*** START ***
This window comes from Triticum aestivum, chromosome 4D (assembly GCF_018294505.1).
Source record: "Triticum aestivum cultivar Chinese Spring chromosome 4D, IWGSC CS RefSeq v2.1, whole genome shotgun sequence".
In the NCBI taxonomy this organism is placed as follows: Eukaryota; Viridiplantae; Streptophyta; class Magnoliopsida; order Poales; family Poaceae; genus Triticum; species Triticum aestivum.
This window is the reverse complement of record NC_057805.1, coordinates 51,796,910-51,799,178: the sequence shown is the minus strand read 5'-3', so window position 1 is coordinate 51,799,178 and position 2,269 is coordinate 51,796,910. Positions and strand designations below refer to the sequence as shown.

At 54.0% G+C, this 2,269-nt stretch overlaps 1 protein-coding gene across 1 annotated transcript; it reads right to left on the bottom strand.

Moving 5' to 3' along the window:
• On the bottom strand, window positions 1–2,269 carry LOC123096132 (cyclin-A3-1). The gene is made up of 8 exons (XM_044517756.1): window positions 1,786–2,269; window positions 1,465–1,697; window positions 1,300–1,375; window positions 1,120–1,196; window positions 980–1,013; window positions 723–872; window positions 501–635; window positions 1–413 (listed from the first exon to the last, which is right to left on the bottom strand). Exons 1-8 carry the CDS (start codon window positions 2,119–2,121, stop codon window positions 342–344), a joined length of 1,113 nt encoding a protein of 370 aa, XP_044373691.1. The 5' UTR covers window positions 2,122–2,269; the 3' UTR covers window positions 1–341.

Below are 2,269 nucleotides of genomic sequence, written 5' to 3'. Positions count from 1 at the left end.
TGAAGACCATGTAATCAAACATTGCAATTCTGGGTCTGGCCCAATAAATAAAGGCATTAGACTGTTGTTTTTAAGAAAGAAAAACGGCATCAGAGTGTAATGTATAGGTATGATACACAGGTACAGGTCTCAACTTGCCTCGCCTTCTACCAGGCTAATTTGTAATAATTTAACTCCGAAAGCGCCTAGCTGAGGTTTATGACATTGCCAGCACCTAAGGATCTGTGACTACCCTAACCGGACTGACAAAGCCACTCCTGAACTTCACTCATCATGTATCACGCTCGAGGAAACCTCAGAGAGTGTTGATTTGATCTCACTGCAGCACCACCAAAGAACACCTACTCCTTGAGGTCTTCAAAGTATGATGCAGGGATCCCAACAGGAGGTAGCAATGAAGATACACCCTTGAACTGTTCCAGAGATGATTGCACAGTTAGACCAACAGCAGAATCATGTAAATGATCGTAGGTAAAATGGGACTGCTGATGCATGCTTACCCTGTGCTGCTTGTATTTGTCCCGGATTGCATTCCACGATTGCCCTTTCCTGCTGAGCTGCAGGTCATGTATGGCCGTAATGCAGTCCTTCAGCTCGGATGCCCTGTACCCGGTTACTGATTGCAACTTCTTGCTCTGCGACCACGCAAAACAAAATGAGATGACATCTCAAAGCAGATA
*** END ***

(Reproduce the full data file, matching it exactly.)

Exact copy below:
This window comes from Triticum aestivum, chromosome 4D (assembly GCF_018294505.1).
Source record: "Triticum aestivum cultivar Chinese Spring chromosome 4D, IWGSC CS RefSeq v2.1, whole genome shotgun sequence".
In the NCBI taxonomy this organism is placed as follows: Eukaryota; Viridiplantae; Streptophyta; class Magnoliopsida; order Poales; family Poaceae; genus Triticum; species Triticum aestivum.
This window is the reverse complement of record NC_057805.1, coordinates 51,796,910-51,799,178: the sequence shown is the minus strand read 5'-3', so window position 1 is coordinate 51,799,178 and position 2,269 is coordinate 51,796,910. Positions and strand designations below refer to the sequence as shown.

At 54.0% G+C, this 2,269-nt stretch overlaps 1 protein-coding gene across 1 annotated transcript; it reads right to left on the bottom strand.

Moving 5' to 3' along the window:
• On the bottom strand, window positions 1–2,269 carry LOC123096132 (cyclin-A3-1). The gene is made up of 8 exons (XM_044517756.1): window positions 1,786–2,269; window positions 1,465–1,697; window positions 1,300–1,375; window positions 1,120–1,196; window positions 980–1,013; window positions 723–872; window positions 501–635; window positions 1–413 (listed from the first exon to the last, which is right to left on the bottom strand). Exons 1-8 carry the CDS (start codon window positions 2,119–2,121, stop codon window positions 342–344), a joined length of 1,113 nt encoding a protein of 370 aa, XP_044373691.1. The 5' UTR covers window positions 2,122–2,269; the 3' UTR covers window positions 1–341.

Below are 2,269 nucleotides of genomic sequence, written 5' to 3'. Positions count from 1 at the left end.
TGAAGACCATGTAATCAAACATTGCAATTCTGGGTCTGGCCCAATAAATAAAGGCATTAGACTGTTGTTTTTAAGAAAGAAAAACGGCATCAGAGTGTAATGTATAGGTATGATACACAGGTACAGGTCTCAACTTGCCTCGCCTTCTACCAGGCTAATTTGTAATAATTTAACTCCGAAAGCGCCTAGCTGAGGTTTATGACATTGCCAGCACCTAAGGATCTGTGACTACCCTAACCGGACTGACAAAGCCACTCCTGAACTTCACTCATCATGTATCACGCTCGAGGAAACCTCAGAGAGTGTTGATTTGATCTCACTGCAGCACCACCAAAGAACACCTACTCCTTGAGGTCTTCAAAGTATGATGCAGGGATCCCAACAGGAGGTAGCAATGAAGATACACCCTTGAACTGTTCCAGAGATGATTGCACAGTTAGACCAACAGCAGAATCATGTAAATGATCGTAGGTAAAATGGGACTGCTGATGCATGCTTACCCTGTGCTGCTTGTATTTGTCCCGGATTGCATTCCACGATTGCCCTTTCCTGCTGAGCTGCAGGTCATGTATGGCCGTAATGCAGTCCTTCAGCTCGGATGCCCTGTACCCGGTTACTGATTGCAACTTCTTGCTCTGCGACCACGCAAAACAAAATGAGATGACATCTCAAAGCAGATA